Solis gives an interview in Groningen
Here’s one thing I noticed in the Netherlands. In the United States we have an emphasis on recreational riding with mountain bikes and hybrids. Over there they just use a very practical, sturdy bike with three speeds, which was all you needed. People don’t wear helmets. You’d see men in business suits as well as women and men in clothes for going out on the town, with the women in skirts and high heels. You’d see seniors on bikes and parents transporting their kids. So it’s very utilitarian – they use the bike like an extension of themselves.
Stylish cyclist in Groningen
Did any other elected officials from Chicago come with you?
No, Alderman Laurino had to beg off at the last minute and [2nd Ward] Alderman [Robert] Fioretti was going to go but a medical condition he has right now made it difficult for him to take a long plane ride. Randy Neufeld was there, and there was [Commercial Bike Parking Manager] Sarah Reiter from Saris [a bike accessories company] in Madison, Wisconsin.
Any other ideas you experienced in the Netherlands that you’d like to bring back to Chicago?
Yes. Instead of just lines painted on the street for bike lanes I’d like to see different colored asphalt. Maybe we could also make some of our residential side streets one-way with two-way traffic for bikes.
Bicycling in Groningen
The idea that most impressed me is the economic benefits of getting more bike riding in commercial areas. The number of bikes on 18th Street in Pilsen has really increased over the last couple of years and you can see how it could really help if we figured out a way to make the street even friendlier to pedestrian and bike traffic. Don’t get me wrong, there are plenty of cars in the Netherlands but they’re mostly in the suburbs and on the outskirts of the city.
We’ve been talking with Saris about putting in more bike parking on 18th Street. Sarah Reiter and the CEO came down to Chicago after the Netherlands trip and we did a bike tour of the ward. They’re coming up with ideas for locations where they might be able to put in some bike parking.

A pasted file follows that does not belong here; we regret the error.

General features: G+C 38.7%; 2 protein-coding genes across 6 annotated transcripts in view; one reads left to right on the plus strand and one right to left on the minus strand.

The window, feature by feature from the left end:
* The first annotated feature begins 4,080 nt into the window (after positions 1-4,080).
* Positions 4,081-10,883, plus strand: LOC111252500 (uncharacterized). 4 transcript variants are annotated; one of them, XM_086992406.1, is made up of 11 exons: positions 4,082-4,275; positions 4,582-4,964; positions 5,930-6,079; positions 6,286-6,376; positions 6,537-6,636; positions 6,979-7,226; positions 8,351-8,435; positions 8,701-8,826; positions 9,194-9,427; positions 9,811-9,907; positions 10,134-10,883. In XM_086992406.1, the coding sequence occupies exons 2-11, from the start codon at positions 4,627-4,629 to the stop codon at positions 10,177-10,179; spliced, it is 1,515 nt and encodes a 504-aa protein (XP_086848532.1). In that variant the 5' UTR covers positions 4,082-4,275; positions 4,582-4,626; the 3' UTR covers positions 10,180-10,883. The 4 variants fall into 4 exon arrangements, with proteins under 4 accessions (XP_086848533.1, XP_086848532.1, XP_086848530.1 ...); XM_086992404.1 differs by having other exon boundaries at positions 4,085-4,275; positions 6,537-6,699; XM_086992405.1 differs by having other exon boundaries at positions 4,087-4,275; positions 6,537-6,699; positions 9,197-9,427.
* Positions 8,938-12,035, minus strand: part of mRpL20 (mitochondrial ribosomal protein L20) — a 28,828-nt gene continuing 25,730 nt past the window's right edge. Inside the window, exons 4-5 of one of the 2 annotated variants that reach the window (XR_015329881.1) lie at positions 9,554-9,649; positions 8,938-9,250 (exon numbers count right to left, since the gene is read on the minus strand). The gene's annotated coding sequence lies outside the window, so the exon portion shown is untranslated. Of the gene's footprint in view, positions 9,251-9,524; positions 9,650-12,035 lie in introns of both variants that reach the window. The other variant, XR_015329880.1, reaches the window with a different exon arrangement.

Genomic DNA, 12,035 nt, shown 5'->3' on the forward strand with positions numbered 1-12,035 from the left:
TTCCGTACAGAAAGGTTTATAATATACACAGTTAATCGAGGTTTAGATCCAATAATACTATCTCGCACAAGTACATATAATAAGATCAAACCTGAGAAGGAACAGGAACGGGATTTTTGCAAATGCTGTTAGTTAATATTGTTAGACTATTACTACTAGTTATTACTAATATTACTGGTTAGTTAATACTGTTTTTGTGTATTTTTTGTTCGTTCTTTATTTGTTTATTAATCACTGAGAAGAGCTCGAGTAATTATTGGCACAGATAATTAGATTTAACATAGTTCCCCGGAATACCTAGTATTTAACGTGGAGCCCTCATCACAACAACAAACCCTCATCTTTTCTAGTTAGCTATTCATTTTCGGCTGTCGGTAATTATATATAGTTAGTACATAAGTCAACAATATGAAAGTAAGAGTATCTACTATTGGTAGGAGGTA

[Reiter told me she and Solis discussed the possibility of installing on-street bike parking corrals in the near future by Café Jumping Bean, 1439 W. 18th, and/or at the northwest corner of 18th and Paulina, near the 18th Street Pink Line Station. These would involve “inverted U” racks on rails, possibly with ornamental placards with a design that could reflect the area’s Mexican-American culture.
Saris bike corral in Milwaukee
Down the road, Saris might provide high-density, double-decker Stack Racks, comparable to the two-tier Josta racks used at the Millennium Park bicycle station, for covered parking projects in the 25th Ward, Reiter said. Solis told me that covered parking areas, with space for hundreds of bikes, could potentially be built on city property across the street from the 18th Street station or under the Dan Ryan Expressway in East Pilsen.]
Would Saris be donating the bike racks?
They’re looking at trying something out where they lend them to us for a certain period of time to see if we like them, and if they are successful maybe we could figure out a way to buy them.
You know, in the Netherlands you see parking facilities at train stations with over 5,000 bicycles. I’ve heard the country has more bikes than people.
Bike parking at Tiburg Central Station